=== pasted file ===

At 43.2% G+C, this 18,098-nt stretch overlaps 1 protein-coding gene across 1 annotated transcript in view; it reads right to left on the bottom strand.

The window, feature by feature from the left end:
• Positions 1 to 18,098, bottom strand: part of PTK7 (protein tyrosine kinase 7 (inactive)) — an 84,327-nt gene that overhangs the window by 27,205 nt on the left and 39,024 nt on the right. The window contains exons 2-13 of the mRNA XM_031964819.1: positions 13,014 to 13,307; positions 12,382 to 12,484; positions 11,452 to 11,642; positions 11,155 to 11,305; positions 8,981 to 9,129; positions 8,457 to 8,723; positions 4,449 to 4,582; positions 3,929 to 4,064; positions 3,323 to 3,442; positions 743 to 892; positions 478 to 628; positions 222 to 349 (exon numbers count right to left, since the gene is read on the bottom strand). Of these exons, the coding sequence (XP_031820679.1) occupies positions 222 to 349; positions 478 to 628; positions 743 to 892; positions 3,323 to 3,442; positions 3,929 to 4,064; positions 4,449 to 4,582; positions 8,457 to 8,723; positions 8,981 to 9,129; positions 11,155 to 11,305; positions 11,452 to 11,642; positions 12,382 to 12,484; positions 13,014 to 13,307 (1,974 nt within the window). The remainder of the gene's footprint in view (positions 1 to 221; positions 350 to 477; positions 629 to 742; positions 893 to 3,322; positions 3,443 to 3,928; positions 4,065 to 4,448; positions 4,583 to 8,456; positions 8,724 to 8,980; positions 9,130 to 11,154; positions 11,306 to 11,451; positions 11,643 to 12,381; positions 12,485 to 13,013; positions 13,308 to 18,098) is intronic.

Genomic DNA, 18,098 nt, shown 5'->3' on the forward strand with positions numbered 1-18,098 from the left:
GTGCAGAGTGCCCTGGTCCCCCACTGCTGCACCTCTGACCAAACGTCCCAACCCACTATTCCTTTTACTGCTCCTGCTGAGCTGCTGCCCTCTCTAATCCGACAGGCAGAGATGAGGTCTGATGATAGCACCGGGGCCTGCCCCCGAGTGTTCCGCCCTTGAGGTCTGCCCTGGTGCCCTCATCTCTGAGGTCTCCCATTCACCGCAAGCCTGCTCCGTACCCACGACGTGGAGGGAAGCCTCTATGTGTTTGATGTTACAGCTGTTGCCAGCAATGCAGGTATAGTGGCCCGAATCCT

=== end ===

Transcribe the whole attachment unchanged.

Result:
At 43.2% G+C, this 18,098-nt stretch overlaps 1 protein-coding gene across 1 annotated transcript in view; it reads right to left on the bottom strand.

The window, feature by feature from the left end:
• Positions 1 to 18,098, bottom strand: part of PTK7 (protein tyrosine kinase 7 (inactive)) — an 84,327-nt gene that overhangs the window by 27,205 nt on the left and 39,024 nt on the right. The window contains exons 2-13 of the mRNA XM_031964819.1: positions 13,014 to 13,307; positions 12,382 to 12,484; positions 11,452 to 11,642; positions 11,155 to 11,305; positions 8,981 to 9,129; positions 8,457 to 8,723; positions 4,449 to 4,582; positions 3,929 to 4,064; positions 3,323 to 3,442; positions 743 to 892; positions 478 to 628; positions 222 to 349 (exon numbers count right to left, since the gene is read on the bottom strand). Of these exons, the coding sequence (XP_031820679.1) occupies positions 222 to 349; positions 478 to 628; positions 743 to 892; positions 3,323 to 3,442; positions 3,929 to 4,064; positions 4,449 to 4,582; positions 8,457 to 8,723; positions 8,981 to 9,129; positions 11,155 to 11,305; positions 11,452 to 11,642; positions 12,382 to 12,484; positions 13,014 to 13,307 (1,974 nt within the window). The remainder of the gene's footprint in view (positions 1 to 221; positions 350 to 477; positions 629 to 742; positions 893 to 3,322; positions 3,443 to 3,928; positions 4,065 to 4,448; positions 4,583 to 8,456; positions 8,724 to 8,980; positions 9,130 to 11,154; positions 11,306 to 11,451; positions 11,643 to 12,381; positions 12,485 to 13,013; positions 13,308 to 18,098) is intronic.

Genomic DNA, 18,098 nt, shown 5'->3' on the forward strand with positions numbered 1-18,098 from the left:
GTGCAGAGTGCCCTGGTCCCCCACTGCTGCACCTCTGACCAAACGTCCCAACCCACTATTCCTTTTACTGCTCCTGCTGAGCTGCTGCCCTCTCTAATCCGACAGGCAGAGATGAGGTCTGATGATAGCACCGGGGCCTGCCCCCGAGTGTTCCGCCCTTGAGGTCTGCCCTGGTGCCCTCATCTCTGAGGTCTCCCATTCACCGCAAGCCTGCTCCGTACCCACGACGTGGAGGGAAGCCTCTATGTGTTTGATGTTACAGCTGTTGCCAGCAATGCAGGTATAGTGGCCCGAATCCT